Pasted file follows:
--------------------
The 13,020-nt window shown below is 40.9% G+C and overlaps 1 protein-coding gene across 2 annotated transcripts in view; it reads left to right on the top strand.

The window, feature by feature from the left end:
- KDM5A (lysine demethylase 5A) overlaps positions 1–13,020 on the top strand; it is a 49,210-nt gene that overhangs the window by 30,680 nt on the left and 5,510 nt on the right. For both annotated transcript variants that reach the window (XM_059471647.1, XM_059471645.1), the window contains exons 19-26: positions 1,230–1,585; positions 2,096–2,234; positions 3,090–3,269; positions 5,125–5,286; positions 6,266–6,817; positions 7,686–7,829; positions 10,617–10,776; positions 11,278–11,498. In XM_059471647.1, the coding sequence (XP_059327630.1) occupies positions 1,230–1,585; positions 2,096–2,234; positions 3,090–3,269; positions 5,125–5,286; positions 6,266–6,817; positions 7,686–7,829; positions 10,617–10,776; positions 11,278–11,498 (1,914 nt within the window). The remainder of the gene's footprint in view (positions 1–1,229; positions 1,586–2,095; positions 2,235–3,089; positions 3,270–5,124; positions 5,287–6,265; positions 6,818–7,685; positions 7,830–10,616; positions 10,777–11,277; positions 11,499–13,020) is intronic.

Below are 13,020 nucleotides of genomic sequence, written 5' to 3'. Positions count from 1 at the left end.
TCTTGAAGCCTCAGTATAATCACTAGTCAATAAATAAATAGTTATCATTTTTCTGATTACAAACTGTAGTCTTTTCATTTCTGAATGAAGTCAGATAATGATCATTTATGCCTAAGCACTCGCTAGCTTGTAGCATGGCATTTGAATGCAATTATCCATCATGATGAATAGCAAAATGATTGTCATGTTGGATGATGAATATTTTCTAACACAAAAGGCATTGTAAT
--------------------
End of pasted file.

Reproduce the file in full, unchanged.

The 13,020-nt window shown below is 40.9% G+C and overlaps 1 protein-coding gene across 2 annotated transcripts in view; it reads left to right on the top strand.

The window, feature by feature from the left end:
- KDM5A (lysine demethylase 5A) overlaps positions 1–13,020 on the top strand; it is a 49,210-nt gene that overhangs the window by 30,680 nt on the left and 5,510 nt on the right. For both annotated transcript variants that reach the window (XM_059471647.1, XM_059471645.1), the window contains exons 19-26: positions 1,230–1,585; positions 2,096–2,234; positions 3,090–3,269; positions 5,125–5,286; positions 6,266–6,817; positions 7,686–7,829; positions 10,617–10,776; positions 11,278–11,498. In XM_059471647.1, the coding sequence (XP_059327630.1) occupies positions 1,230–1,585; positions 2,096–2,234; positions 3,090–3,269; positions 5,125–5,286; positions 6,266–6,817; positions 7,686–7,829; positions 10,617–10,776; positions 11,278–11,498 (1,914 nt within the window). The remainder of the gene's footprint in view (positions 1–1,229; positions 1,586–2,095; positions 2,235–3,089; positions 3,270–5,124; positions 5,287–6,265; positions 6,818–7,685; positions 7,830–10,616; positions 10,777–11,277; positions 11,499–13,020) is intronic.

Below are 13,020 nucleotides of genomic sequence, written 5' to 3'. Positions count from 1 at the left end.
TCTTGAAGCCTCAGTATAATCACTAGTCAATAAATAAATAGTTATCATTTTTCTGATTACAAACTGTAGTCTTTTCATTTCTGAATGAAGTCAGATAATGATCATTTATGCCTAAGCACTCGCTAGCTTGTAGCATGGCATTTGAATGCAATTATCCATCATGATGAATAGCAAAATGATTGTCATGTTGGATGATGAATATTTTCTAACACAAAAGGCATTGTAAT